This year just past has seen all manner of automotive anniversaries. There was the 100th anniversary of car makers Citroen, Bentley and Armstrong Siddeley.
The Mini turned 60 to a flurry of motoring stories about the how great it was and is. Also celebrating a 60th anniversary was the Triumph Herald, while the Rover P4 clicked over to 70. The Ford Capri and Maverick both hit 50 as did the HT Holden and Ford’s XW Falcon.
But here’s one anniversary that was quietly celebrated and little publicised: the VW-Porsche 914. Yep, it’s 50, too. Kinda makes you feel old, knowing that, eh?
The 914 was a stylish mid-engined, targa-topped, four and six cylinder, two-seat roadster which was the troubled outcome of a collaboration between Volkswagen and Porsche that commenced in early 1968.
The car had its origins with VW wanting a successor to its Karmann Ghia sports coupe. At the same time, Porsche was keen to have a more affordable sports car to position below its 911.
So far, so good.
Ferdinand Anton Porsche and VW’s long time CEO Heinz Heinrich Nordhoff verbally agreed the joint venture with the Volkswagen version being fitted with a four cylinder engine and the Porsche badged car using a six.
Then the problems began. During the development process there was a change of VW management following the sudden death of Nordhoff in April 1968. Opinions differed as to who owned the rights to the car. After some haggling and debate a solution was agreed with the new boss of VW, Kurt Lotz, and the car was marketed as a VW-Porsche in Europe and a Porsche in the USA.
The 914 has lived in a shadow ever since its release. It has been labeled by a small section of the motoring media as one of the “worst” sports cars of all time. It is an accusation without any real evidence to back it up, from what I can see. It seems that some purists simply do not like that VW had a major input to a car with a Porsche badge on its panels.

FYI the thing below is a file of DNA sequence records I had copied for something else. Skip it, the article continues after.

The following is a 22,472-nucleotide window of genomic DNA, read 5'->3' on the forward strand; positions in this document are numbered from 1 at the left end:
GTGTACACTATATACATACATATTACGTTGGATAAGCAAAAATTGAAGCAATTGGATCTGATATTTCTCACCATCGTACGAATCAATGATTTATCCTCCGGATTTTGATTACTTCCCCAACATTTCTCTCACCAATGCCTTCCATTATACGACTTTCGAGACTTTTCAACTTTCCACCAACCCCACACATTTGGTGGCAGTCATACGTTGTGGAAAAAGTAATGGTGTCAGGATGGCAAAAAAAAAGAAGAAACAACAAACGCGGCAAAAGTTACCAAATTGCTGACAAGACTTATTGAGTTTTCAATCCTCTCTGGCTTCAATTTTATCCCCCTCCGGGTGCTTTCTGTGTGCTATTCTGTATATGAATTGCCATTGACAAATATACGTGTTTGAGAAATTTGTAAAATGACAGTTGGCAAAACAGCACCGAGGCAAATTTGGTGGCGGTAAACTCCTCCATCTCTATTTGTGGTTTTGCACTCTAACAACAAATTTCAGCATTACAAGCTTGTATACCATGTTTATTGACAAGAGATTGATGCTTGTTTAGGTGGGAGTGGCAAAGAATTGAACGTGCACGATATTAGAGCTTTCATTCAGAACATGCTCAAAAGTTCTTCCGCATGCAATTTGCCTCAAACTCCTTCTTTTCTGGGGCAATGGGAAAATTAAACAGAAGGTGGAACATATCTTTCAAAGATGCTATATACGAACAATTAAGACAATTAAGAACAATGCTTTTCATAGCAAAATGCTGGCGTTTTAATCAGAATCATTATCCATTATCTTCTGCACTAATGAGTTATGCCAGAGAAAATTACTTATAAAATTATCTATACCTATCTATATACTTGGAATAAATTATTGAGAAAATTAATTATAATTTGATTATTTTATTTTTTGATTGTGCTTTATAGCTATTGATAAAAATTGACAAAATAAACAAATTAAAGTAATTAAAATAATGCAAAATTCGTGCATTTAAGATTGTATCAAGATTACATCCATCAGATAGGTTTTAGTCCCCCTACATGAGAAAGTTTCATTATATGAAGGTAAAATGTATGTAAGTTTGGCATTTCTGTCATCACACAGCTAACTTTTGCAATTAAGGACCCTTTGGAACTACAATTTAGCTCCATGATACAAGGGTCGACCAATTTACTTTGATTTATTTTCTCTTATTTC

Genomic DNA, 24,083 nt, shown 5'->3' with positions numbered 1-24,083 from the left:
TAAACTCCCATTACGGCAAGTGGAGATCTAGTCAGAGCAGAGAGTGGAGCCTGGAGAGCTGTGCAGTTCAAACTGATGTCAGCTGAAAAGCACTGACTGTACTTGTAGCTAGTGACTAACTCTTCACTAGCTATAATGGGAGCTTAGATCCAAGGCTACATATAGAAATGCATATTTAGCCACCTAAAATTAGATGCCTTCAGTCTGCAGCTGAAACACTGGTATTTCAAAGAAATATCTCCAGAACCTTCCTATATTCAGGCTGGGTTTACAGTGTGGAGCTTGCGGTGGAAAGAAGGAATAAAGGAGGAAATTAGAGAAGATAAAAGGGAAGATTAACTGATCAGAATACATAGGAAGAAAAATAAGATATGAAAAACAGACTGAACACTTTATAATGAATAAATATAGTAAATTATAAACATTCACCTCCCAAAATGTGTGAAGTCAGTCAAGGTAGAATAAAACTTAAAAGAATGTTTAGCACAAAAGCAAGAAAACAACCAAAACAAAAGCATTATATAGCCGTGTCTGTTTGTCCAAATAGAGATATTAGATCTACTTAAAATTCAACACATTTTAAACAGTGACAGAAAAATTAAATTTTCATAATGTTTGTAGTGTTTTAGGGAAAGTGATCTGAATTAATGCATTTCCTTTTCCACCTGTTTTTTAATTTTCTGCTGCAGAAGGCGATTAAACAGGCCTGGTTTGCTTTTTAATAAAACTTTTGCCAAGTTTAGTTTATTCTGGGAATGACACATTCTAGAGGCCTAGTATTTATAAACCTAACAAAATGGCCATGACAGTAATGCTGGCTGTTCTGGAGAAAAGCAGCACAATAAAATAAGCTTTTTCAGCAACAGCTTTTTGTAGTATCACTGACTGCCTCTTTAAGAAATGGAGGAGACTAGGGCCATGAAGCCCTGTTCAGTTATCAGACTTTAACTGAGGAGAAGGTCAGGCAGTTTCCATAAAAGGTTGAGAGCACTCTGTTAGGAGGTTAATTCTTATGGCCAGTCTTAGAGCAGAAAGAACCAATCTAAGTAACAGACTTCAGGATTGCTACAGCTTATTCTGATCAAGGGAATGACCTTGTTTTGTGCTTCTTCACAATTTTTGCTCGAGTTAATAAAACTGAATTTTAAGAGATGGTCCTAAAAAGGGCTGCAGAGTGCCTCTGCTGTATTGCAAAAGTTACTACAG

Despite what those pernickety folk may think, the 914 became a major success, especially in the USA, where it scored the Motor Trend magazine Import of the Year award in 1970. During the 914’s seven year production run 118,969 were sold making it one of the best selling sports cars of its time. It outsold the Porsche 911.
The 914 gained priceless media exposure on James Garner’s Rockford Files TV series. It was the car driven by the main character’s (Jim Rockford) lawyer, Beth Davenport, played by Gretchen Corbett. Rockford would use it when his Pontiac Firebird Espirit was “in the shop” being fixed from yet another fender banging car chase. Two 914s appeared in the show—one yellow and the other orange.
The image of Garner that accompanies this column was taken at the intersection of Bel Air Rd and Amapola Lane, Beverly Hills. Nearby, at 750 Bel Air Rd, is the Chartwell Estate. Chartwell’s exterior was used in the Beverly Hillbillies TV series. As of this writing Chartwell is for sale. It went on the market in 2018 for $US350 million but has since had a price cut to a more affordable $US195 million.
There is no word about whether the two Rockford 914s have survived. If they are still drivable you can bet they would be worth something to movie car collectors. One of the Firebirds used in the TV series and later owned by Garner was sold at auction for $US115,500 in early 2019, about ten times its value had it not been for its TV heritage.
The 914 was only ever built in left hand drive. Any right hand drive examples have been converted in the UK or Australia. A 1970 914-6 went under the hammer at Shannons September 2019 auction in Melbourne for $102,000. And it never appeared on TV.
No doubt about it, a Retroautos mid-month column is full of information!